There is a beautiful temple built on the fortress of Padavali and it is even superior to the Temple of Khajuraho from an architectural point of view. The natives of Padavali call it "Garhi" or small fortress. The temple abounds in the depictions of Ram Leela, Krishna Leela, Mahabharat, the 10 incarnations of God Vishnu, Samudra Manthan, Marriage of Lord Ganesha, Lord Shiva dancing in the cemetery in Preta form and hundreds of other Hindu gods and goddesses. They all look so novel as if they were built just recently. Like Khajuraho, this temple, too, remains intact in the passage of time. What is even more interesting is that there are some erotic images, too, in the temple which is an exceptional aspect of such an indigenous temple.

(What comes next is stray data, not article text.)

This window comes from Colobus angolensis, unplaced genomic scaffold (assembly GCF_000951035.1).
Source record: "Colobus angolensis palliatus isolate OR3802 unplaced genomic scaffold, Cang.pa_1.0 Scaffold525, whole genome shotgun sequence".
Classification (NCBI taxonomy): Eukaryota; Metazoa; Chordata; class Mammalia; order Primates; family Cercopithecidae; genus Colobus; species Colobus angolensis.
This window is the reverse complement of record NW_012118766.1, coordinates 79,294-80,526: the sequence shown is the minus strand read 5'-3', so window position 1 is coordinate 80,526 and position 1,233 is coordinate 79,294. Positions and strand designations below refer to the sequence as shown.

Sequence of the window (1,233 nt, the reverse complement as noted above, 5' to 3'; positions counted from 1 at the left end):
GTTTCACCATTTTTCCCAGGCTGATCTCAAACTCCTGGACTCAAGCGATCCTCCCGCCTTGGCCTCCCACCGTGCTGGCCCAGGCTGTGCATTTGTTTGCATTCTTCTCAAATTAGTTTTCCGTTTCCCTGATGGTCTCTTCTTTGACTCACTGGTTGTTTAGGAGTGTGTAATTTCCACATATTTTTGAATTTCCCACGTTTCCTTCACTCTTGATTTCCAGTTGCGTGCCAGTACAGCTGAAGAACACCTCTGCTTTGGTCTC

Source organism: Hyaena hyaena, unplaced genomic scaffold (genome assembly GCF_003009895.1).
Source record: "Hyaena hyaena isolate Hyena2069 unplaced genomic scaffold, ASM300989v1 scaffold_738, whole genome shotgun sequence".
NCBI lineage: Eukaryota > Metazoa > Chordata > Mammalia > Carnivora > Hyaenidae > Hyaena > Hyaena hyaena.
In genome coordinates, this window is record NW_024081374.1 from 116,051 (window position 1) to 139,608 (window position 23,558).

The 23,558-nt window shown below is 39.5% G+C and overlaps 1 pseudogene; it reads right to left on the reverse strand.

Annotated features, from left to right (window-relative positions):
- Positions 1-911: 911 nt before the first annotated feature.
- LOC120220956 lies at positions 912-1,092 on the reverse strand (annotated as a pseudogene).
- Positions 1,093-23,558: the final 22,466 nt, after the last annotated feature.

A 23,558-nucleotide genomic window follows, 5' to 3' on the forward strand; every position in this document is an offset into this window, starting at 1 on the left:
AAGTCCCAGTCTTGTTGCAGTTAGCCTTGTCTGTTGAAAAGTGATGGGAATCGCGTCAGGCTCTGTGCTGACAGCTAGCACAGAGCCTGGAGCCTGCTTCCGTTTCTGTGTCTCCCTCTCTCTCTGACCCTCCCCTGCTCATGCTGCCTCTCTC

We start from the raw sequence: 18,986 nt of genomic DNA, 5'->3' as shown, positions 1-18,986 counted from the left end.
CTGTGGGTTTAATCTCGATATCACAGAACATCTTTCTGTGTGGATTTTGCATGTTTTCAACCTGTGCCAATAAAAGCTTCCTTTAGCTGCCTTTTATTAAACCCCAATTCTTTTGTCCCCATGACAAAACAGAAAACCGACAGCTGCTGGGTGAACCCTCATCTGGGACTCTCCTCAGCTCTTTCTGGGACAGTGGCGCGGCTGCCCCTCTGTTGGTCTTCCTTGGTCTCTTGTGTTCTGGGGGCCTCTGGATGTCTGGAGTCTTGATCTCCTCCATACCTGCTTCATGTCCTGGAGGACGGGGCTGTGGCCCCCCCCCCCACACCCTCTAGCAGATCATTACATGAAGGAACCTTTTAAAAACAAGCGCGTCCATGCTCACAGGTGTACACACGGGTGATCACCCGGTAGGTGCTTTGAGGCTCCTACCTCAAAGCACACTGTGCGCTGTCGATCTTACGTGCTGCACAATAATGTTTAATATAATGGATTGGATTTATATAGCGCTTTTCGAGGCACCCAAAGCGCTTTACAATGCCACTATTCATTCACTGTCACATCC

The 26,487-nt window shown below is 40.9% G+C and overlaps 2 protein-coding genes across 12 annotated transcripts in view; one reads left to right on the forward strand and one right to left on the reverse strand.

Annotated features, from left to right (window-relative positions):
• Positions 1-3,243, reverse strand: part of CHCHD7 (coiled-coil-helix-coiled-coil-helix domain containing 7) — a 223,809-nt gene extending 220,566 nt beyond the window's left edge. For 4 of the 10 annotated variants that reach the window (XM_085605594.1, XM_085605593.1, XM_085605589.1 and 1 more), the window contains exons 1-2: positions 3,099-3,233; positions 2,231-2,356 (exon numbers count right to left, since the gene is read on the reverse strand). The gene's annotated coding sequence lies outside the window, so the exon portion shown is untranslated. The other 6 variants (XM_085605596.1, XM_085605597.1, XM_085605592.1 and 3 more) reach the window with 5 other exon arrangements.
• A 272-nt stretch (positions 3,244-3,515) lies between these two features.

The Bateshwar valley is situated one and a half kilometer from Padavali. There are more than a hundred temples in the valley but most of them worn and torn. There are even two water ponds providing drinking and bathing water and the scenery around is quite fascinating. People say that these statues are not human made but rather they were created by Mother Nature herself.
Some 20 K.M. from Kutwar, in the village of Sehonia, there is the famous "Kanakmath" Temple. This temple of some 1000 years ago is built in a chariot shape and the marvel is that stones are pyramidized together - one upon the other - without applying any cement, clay or lime. Tourists are dumbfounded to see this 100 ft. high piece of marvel. Around the temple there are statues of Hindu gods and goddesses and the dancing Ganesh is prominent of them. Sehonia is also a scared place for the followers of the Jain religion.